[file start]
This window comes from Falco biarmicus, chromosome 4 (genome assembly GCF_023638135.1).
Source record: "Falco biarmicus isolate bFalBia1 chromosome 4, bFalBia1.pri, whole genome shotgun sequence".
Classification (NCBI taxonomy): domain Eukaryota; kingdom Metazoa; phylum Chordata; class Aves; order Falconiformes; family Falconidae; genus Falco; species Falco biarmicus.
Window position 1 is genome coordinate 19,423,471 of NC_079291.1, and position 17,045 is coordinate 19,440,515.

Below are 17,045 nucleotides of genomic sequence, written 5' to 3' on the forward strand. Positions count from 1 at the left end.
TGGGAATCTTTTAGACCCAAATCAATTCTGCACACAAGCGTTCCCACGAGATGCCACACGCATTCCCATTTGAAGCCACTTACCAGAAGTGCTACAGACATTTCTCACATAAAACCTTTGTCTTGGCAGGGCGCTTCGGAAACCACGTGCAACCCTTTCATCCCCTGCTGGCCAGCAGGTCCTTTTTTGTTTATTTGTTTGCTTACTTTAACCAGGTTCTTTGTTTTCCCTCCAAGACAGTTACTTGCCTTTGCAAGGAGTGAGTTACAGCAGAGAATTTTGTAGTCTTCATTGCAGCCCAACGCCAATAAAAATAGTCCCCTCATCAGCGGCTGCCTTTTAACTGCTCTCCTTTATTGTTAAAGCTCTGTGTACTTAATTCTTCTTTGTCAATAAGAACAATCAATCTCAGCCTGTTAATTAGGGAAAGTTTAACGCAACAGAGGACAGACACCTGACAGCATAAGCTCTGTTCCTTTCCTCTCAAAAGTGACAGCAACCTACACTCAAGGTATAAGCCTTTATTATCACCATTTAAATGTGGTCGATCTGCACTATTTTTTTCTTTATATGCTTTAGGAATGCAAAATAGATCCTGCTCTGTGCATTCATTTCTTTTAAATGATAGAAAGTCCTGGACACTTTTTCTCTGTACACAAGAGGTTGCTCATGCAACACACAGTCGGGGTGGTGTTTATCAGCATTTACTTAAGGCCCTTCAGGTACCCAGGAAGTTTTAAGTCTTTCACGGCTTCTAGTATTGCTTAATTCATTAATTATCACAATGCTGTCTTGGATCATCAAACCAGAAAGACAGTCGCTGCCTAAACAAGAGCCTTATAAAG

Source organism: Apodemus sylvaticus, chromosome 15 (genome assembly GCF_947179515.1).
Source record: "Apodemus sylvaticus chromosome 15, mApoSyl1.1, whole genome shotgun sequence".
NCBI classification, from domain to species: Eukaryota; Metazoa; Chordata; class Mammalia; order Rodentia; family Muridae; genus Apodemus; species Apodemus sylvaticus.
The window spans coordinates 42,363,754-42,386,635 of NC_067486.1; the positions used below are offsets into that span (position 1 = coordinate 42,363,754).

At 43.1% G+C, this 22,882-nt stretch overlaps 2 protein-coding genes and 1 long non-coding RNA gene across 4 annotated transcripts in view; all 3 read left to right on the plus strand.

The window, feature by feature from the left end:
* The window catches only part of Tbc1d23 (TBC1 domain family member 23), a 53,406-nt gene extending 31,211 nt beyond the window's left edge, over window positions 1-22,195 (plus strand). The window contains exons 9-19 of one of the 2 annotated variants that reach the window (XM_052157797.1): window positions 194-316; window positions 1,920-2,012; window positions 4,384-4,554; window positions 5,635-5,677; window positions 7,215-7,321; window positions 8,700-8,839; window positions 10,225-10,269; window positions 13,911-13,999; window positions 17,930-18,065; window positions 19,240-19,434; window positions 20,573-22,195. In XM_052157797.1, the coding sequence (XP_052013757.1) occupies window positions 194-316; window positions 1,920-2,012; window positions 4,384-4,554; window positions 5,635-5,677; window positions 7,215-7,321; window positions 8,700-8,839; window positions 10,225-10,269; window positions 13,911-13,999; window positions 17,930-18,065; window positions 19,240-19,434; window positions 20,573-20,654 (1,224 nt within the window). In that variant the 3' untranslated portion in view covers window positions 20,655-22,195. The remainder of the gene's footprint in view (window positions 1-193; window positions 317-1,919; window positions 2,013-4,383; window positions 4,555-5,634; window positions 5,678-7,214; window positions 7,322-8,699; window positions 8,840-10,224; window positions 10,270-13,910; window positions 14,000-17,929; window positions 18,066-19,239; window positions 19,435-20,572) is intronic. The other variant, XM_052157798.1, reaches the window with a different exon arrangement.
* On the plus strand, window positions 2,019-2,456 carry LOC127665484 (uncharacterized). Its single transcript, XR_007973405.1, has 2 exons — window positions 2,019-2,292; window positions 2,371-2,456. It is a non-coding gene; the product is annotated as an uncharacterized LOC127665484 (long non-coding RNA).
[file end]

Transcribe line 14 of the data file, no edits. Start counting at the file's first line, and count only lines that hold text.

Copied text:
* On the plus strand, window positions 2,019-2,456 carry LOC127665484 (uncharacterized). Its single transcript, XR_007973405.1, has 2 exons — window positions 2,019-2,292; window positions 2,371-2,456. It is a non-coding gene; the product is annotated as an uncharacterized LOC127665484 (long non-coding RNA).